This study employed a within-subject research design, exposing the same group of psychologists specialising in palliative care to two different conditions. The first condition assessed the psychologists’ reactions to the AI’s responses and its capability to convincingly engage with the participants. The second condition involved premature unbinding, wherein participants were informed of the true identity of the responder being an AI, aiming to gauge their unbiased opinions and potential influence on objectivity.
The adoption of a within-subject design was primarily driven by the limited availability of suitable test subjects. To participate in the study, individuals needed to meet specific criteria, including being practicing psychologists with a minimum of 3 years of experience in palliative care. Since open and free access to GPT-3 was limited during the research timeframe, a within-subject design was deemed suitable for a smaller number of participants.
The study participants were carefully selected based on specific inclusion criteria. Only psychologists with a minimum of 3 years of experience in palliative care were eligible to participate. This criterion ensured that participants possessed substantial expertise, contributing valuable insights. Convenience sampling was employed due to the limited availability of eligible participants. Six psychologists consented to participate in the study, with ages ranging from 29 to 45 years old and experience ranging from 3 to 15 years.
Approval from the University Research Ethics Committee was obtained before commencing the study. Informed consent was sought from participants, providing them with written details regarding the study, their rights, measures to ensure confidentiality, data handling procedures, and how the results would be presented. Participants were informed of the voluntary nature of their participation and their right to withdraw at any time. Confidentiality was guaranteed in data management and the presentation of findings.
Data extraction and analysis
In the following case study, several prompts were used to simulate a conversation between a patient and a palliative care therapeutic agent where the AI played both sides of the dialogic pair. A series of questions were posed to the AI with different prompts and the retrieved responses were then used for a case study [Tables 1 and 2]. To conduct the case study, a cohort of six psychologists and counsellors working in palliative care settings in India was recruited as human agents. Rather than utilising rating and grading systems, participants were asked to directly approve or disapprove of the responses given by the AI. This approach aimed to ensure straightforward and unambiguous feedback, avoiding neutral or ambiguous answers and enabling the collection of more meaningful responses. The work, code, and data are open source.
|Prompts||Response by GPT-3||Approved||Disapproved||Percentage of approval|
|Why do we live? What is the point of Life?||There is no one answer to this question. Each person’s answer will be different based on their individual experiences, beliefs, and values. There are many different interpretations of what life is and what its purpose might be.||3||3||50|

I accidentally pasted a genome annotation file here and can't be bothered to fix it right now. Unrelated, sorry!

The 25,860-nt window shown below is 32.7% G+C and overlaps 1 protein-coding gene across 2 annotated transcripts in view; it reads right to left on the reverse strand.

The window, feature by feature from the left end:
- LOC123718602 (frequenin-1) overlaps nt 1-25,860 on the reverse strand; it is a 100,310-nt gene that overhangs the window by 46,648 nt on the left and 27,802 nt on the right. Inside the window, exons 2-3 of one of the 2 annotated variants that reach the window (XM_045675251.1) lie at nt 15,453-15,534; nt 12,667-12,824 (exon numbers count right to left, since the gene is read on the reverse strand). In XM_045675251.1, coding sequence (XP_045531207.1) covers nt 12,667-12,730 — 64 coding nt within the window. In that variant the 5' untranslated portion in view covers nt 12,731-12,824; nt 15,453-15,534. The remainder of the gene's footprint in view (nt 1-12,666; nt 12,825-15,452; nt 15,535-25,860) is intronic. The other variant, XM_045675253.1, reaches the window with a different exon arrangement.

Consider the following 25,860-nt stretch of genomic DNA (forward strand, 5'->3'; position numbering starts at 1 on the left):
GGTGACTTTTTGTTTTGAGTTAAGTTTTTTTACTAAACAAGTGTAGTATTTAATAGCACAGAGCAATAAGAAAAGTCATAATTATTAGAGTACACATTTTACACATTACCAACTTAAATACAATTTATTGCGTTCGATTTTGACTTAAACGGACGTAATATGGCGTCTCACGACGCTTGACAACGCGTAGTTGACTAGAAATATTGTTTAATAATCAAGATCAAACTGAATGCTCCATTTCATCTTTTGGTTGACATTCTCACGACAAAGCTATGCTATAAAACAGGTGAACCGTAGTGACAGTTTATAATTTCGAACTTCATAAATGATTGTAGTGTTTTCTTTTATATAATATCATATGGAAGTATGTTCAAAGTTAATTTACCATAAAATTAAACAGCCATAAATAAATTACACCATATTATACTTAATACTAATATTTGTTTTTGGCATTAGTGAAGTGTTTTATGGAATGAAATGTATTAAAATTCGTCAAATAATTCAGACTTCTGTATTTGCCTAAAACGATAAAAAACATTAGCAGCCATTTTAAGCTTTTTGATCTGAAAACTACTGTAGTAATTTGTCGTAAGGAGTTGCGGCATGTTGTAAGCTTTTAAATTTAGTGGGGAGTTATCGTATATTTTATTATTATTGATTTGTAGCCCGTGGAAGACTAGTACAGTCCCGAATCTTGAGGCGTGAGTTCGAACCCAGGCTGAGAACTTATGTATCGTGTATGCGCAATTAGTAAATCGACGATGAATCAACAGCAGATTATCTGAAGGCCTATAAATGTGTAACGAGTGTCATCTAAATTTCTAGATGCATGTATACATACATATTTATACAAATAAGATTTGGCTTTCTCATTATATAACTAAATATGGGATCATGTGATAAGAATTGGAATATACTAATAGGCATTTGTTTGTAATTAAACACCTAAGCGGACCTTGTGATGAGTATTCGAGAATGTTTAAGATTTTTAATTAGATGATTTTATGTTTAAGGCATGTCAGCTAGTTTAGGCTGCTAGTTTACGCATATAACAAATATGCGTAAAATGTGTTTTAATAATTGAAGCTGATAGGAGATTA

|Question: What will happen after I die?||This is another difficult question with no easy answer. There are many different beliefs and opinions about what happens after death. Some people believe in reincarnation, while others believe in an afterlife. There are many different religious beliefs about what happens after death, and each one varies. Some people find comfort in believing in an afterlife.||5||1||83|
|What do you believe?
Why did I have this disease? Why me?
|There is no one answer to this question either. Each person’s experience with illness is unique. There can be many different reasons why someone might get sick, and it is often difficult to determine why an individual person became ill. Many times, there is no clear answer.
Some people believe that illness is a result of bad karma, while others believe that it is a result of the natural progression of the disease. Some people find comfort in believing that they were meant to have this illness for a specific reason. Others find it difficult to come to terms with why they became ill.
|Prompts||Responses given by GPT-3||Approved||Disapproved||Approval rating (%)|
|I was hoping if we could talk.
|What would you like to talk about?||6||0||100|
|I don’t feel so well today||That’s unfortunate. What’s wrong?||6||0||100|
|I have been sick for a long time||I’m sorry to hear that. What can I do to help you?||6||0||100|
|You can just talk. I am very confused currently||That sounds difficult. What specifically confuses you?||6||0||100|
|I am confused about where this disease will take me||Do you mean where it will end up?||6||0||100|
|Or where I will end up specifically, I am afraid that I might die||There is no definite answer to that question since nobody knows what the future holds. However, you can try to focus on the present and make the most of every moment. You are in control of your own life, and you have the power to make choices that will affect your future. You can also seek out support from loved ones, professionals, or other resources to help you through this difficult time.||6||0||100|
|You are right. But what will happen if I die?||If you die, that is ultimately something that you will have to face. However, there are many things to consider beyond just death. There is life after death, and the afterlife could be a place where you will be reunited with loved ones who have passed away. There is also the possibility that you will be reborn into another life, or that you will simply cease to exist. However, none of these things can be known for certain. What is important is that you live in the present and make the most of your life, regardless of what happens in the future.||2||4||33.3|